The first thing we recognize when we look at URWERK’s latest is that the timepiece breaks what we’ve come to know as master watchmaker, Felix Baumgartner and chief designer Martin Frei’s signature case shape.
Instead the UR-100 takes on a case shape that calls back to URWERK’s first two creations, the UR-101 and UR-102. Of course, the silhouette of the case is where the nostalgia ends. Because the UR-100 case design is very much in line with URWERK’s 21st century raw, industrial look today.
The UR-100 also lacks the shroud of its predecessors. Instead the UR-100 has a pronounced, domed sapphire crystal that give way to a clear unadulterated view into the orbital satellite mechanism developed for the timepiece.
The mechanism in this case is the self-winding UR 12.01, which in typical URWERK fashion, indicates the time with the orbital satellite hours that sweep across the minute scale towards the 6 o’clock position of the watch.
Have a closer look at the dial’s 10 and 2 o’clock and you’ll see that the watch has two further sub-indications. This is where the watch gets the SpaceTime part of its name.
The orbital hour hands pass through these sub-indications to give two forms of information. The scale at 10 o’clock tracks an approximation of the distance the earth covers as it spins on its axis, an average speed of 555 km per 20 minutes.
The scale at 2 o’clock tracks the approximate distance the earth covers as it orbits the sun: a very rough, average speed of 35,740 km per 20 minutes.
The idea behind these unheard-of indications came to Felix thanks to a nineteenth-century pendulum clock his father had gifted to him. The clock was made for the 1893 World’s Fair in Chicago by a watchmaker named Gustave Sandoz.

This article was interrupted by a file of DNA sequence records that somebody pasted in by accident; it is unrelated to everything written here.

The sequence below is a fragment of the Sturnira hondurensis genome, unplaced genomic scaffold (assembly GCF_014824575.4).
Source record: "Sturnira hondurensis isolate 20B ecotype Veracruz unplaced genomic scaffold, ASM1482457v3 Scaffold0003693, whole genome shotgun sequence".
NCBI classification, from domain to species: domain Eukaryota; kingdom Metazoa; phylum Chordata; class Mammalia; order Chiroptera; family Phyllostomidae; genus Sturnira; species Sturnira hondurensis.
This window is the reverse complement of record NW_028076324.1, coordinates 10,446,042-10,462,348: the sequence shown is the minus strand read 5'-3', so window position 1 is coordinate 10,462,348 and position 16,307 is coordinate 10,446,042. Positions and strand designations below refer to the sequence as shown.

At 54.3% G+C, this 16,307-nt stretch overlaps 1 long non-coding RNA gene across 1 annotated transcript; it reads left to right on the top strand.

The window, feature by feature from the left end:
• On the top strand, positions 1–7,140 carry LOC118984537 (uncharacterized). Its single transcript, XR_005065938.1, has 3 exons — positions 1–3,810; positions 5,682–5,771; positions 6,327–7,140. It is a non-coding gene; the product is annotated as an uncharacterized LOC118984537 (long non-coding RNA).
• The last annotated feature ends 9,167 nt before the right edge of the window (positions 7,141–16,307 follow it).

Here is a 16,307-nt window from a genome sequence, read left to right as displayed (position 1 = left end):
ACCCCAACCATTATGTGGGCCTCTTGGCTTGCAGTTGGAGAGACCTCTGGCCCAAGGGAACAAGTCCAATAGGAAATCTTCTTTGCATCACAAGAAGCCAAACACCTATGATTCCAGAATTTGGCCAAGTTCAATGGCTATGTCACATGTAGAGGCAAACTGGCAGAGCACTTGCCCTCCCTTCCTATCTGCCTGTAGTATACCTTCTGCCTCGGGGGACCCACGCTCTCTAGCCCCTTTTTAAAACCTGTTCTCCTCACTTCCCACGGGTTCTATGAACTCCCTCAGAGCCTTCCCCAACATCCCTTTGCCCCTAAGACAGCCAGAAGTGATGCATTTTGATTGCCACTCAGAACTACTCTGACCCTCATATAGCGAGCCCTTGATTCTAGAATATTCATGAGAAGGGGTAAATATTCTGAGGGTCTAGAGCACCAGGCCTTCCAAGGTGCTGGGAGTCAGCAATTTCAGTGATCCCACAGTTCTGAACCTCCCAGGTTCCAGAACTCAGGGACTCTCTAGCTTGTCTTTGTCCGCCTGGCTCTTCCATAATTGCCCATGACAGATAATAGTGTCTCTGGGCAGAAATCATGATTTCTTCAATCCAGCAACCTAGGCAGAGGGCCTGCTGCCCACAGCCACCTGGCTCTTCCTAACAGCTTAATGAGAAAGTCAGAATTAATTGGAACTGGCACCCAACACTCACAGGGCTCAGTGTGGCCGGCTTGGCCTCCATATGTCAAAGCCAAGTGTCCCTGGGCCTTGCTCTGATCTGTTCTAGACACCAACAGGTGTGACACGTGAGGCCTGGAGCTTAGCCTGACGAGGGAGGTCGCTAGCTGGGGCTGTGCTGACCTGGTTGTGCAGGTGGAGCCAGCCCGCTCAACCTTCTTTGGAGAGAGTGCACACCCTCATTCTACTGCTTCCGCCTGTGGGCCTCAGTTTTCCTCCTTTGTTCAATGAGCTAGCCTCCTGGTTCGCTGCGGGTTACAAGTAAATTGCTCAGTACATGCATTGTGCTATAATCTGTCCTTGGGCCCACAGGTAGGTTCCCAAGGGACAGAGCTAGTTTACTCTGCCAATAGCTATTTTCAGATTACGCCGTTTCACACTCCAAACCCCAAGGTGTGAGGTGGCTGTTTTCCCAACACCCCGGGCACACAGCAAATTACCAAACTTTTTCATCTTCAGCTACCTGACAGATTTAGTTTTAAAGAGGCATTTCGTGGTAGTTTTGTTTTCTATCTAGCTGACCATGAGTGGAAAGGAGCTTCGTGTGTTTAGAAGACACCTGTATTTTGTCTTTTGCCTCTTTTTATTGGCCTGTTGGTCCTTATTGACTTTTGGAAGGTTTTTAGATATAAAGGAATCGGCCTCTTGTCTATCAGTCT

The clock has a regulator dial. The scale around the perimeter of the clock face is in 100 km increments, over which the central hand moves 500 km every time it ticks, measuring out 500 km moved by the earth at its equator, as it spins on its axis.
The totality of the sub dial on top measures every 10 km the earth moves as it spins on its axis. And lastly, the totality of sub dial on the bottom measures every 40,000 km the earth moves as it spins on its axis, equating to one complete spin as the approximate circumference of the earth at its equator is 40,000 km.
The extra-long pendulum that regulates the clock makes a swing every 2.16 seconds.
At the time of introduction, the UR-100 will be available in two variations, one in titanium and steel, the UR-100 Iron. And the second, in titanium and steel with black DLC coating, the UR-100 Black. Both versions will be limited to 25 pieces each, priced at CHF 48,000 (before taxes).
UR 12.01 with self-winding system governed by low-profile turbine minimizing over-winding and wear; hours and minutes; distance traveled on earth’s equator in 20 minutes, distance earth travels around the sun in 20 minutes; 48-hour power reserve
Width 41.0 mm, length 49.7 mm, thickness 14.0 mm in steel and titanium or steel and titanium with DLC coating; water resistant to 30 m
Limited to 25 pieces in each variation, priced at CHF 48,000 (before taxes)